Everything You Probably Didn’t Know About Colonel Sanders

From feedproxy.google.com
Kim Kohatsu

You’ve seen the Colonel’s illustrated face on KFC buckets, or Norm MacDonald’s portrayal of him in recent ads. But chances are, you don’t know who Colonel Sanders was, or even whether he was real.

Harland Sanders was definitely a real person, and a real character at that. He was born in 1890 in Indiana. He learned to cook for his younger siblings when he was six, after his father died and his mother went to work in a tomato cannery. He recalled, “We didn’t have any babysitter, but we got along fine. We knowed enough not to burn the house down.” In 1902, his mother remarried. Harland had a tumultuous relationship with his stepfather. The next year, at the age of 14, Harland left home to work as a farmhand.

After a few years of working on farms and later streetcars, he lied about his age so he could join the Army. The Army, however, was not where he earned the title of colonel. A Kentucky colonel is a title of honor conferred by the state, and the governor awarded it first in 1935 and again in 1949 after Sanders misplaced the certificate. After his “re-commissioning,” Sanders began to don his iconic white suit and string tie, believing the white helped to hide flour stains.

Over the course of his career, Sanders practiced law, sold insurance, tires, and lamps, ran a ferry boat company, and even delivered babies. He made several bad business gambles and had a hot temper. Because he rarely backed away from a fight (sometimes physical, as in the case of a courtroom brawl), he was often fired from his job. But his fighting spirit may have helped sparked the creation of Kentucky Fried Chicken.

During the Great Depression, Sanders ran a Shell gas station in a part of Corbin, Kentucky known as the “Hell’s Half-Acre” neighborhood. He wheeled out an old dining table and began to serve meals to truck drivers passing by. His ham and steak dinners grew popular enough that he opened Sanders Café across the street.

He painted a large sign pointing drivers on the highway to his station, but Matt Stewart, a competing Standard Oil operator, painted over it. Sanders threatened to “blow [his] goddamn head off” and fixed the sign.

Upon hearing that Stewart was painting over the sign a second time, Sanders and two Shell employees rushed to the scene with guns. Stewart shot and killed one of the Shell managers, and Sanders shot Stewart in the shoulder. Stewart was sent to prison for 18 years for murder, and though Sanders was arrested, charges were dropped. With Stewart in jail, Sanders had complete control of the gas station market in the area.

At first, fried chicken was not served at the restaurant because it took 30 minutes to prepare. Sanders began to experiment with a pressure cooker that cooked the chicken faster than pan frying. He also perfected the recipe that would come to be known as his “11 herbs and spices.” In 1939, food critic Duncan Hines included Sanders Café in Adventures in Good Eating, his guide to restaurants across the country.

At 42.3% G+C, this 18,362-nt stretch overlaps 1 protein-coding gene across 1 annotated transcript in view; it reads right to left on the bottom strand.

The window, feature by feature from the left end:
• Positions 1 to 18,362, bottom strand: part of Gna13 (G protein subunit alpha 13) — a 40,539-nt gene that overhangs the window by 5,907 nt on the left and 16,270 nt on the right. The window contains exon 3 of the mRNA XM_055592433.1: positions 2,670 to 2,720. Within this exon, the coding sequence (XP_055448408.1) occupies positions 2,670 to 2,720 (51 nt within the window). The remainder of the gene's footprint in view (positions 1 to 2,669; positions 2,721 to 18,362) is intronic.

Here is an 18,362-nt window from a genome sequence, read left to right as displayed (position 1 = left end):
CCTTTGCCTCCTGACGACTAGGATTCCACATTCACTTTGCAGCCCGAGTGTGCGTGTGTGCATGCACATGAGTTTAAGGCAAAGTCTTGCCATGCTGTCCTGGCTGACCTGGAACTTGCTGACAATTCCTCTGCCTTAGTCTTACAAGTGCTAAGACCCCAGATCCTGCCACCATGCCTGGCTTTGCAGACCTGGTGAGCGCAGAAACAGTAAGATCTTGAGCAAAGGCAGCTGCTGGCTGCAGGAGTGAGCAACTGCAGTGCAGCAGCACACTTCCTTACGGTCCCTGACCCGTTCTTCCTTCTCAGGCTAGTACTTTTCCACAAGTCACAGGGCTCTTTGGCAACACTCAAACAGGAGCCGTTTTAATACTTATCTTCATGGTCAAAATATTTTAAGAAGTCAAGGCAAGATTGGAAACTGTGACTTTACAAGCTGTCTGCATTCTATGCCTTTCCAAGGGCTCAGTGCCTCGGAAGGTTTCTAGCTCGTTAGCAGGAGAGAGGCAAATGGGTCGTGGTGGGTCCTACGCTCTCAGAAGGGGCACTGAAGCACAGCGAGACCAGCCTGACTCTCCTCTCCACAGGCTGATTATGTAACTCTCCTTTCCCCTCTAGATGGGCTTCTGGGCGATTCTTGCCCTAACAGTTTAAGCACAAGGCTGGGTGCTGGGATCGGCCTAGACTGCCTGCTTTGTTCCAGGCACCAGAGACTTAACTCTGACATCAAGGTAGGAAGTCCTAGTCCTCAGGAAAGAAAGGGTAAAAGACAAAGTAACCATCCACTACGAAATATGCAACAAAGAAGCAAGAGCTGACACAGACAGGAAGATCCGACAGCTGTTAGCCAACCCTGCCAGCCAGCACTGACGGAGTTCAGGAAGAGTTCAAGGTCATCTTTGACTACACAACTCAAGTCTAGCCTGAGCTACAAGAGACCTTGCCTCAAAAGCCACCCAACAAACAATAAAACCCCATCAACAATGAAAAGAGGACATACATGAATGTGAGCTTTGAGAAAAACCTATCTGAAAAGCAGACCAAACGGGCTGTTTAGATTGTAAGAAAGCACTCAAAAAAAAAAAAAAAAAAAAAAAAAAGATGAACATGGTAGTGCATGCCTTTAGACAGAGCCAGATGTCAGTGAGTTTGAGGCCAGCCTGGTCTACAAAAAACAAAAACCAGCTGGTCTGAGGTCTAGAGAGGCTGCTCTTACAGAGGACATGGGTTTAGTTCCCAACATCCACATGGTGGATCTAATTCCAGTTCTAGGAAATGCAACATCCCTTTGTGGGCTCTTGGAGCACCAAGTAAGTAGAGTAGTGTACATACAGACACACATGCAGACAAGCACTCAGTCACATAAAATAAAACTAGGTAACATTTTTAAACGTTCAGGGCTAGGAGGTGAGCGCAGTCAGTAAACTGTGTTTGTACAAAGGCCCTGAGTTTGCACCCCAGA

Though business boomed for a while, several factors made ongoing success difficult. World War II rationing of gasoline meant tourism dried up, and by 1955, a new highway bypassed his restaurant. With the help of his mistress (and later his second wife) Claudia, he decided to franchise his chicken frying method and recipe. Sanders’s friend Pete Harman was the first franchisee, serving the Colonel’s chicken in Salt Lake City, Utah beginning in 1952. It was Harman who called it “Kentucky Fried Chicken,” and pioneered its now-famous bucket.

Sanders was in his 60s at the time and relied on a meager Social Security check. According to biographer Josh Ozersky, “He drove around in a Cadillac with his face painted on the side before anybody knew who he was, pleading with the owners of run-down diners to use his recipe and give him a nickel commission on each chicken. He slept in the back of the car and made handshake deals.”

By 1964, with over 600 franchised outlets, Sanders sold his interest in the company for $2 million and an ongoing salary to remain the face of the brand. He was 75. In 1966, the company went public, and shareholders raked in millions. Sanders began to feel as though he’d gotten a raw deal. At the company’s first convention after the IPO, he railed against management for 40 minutes and claimed executives were ruining his reputation. He didn’t win over many franchisees, however, and continued on as company spokesperson, though he remained ornery and even later tried to sue KFC. The case was settled out of court for $1 million and on the condition that he would stop criticizing the company and its food. He didn’t. In 1970, he told the New Yorker that the new gravy recipe “ain’t fit for my dogs.”

Colonel Harland Sanders died in 1980 of leukemia, and left much of his fortune to charity. “I never had any desire to be the richest man in the cemetery,” he said. After his death, his image has morphed into a marketing caricature, often to the chagrin of those who remember him.

"Everything You Probably Didn’t Know About Colonel Sanders" originally published on The Menuism Dining Blog.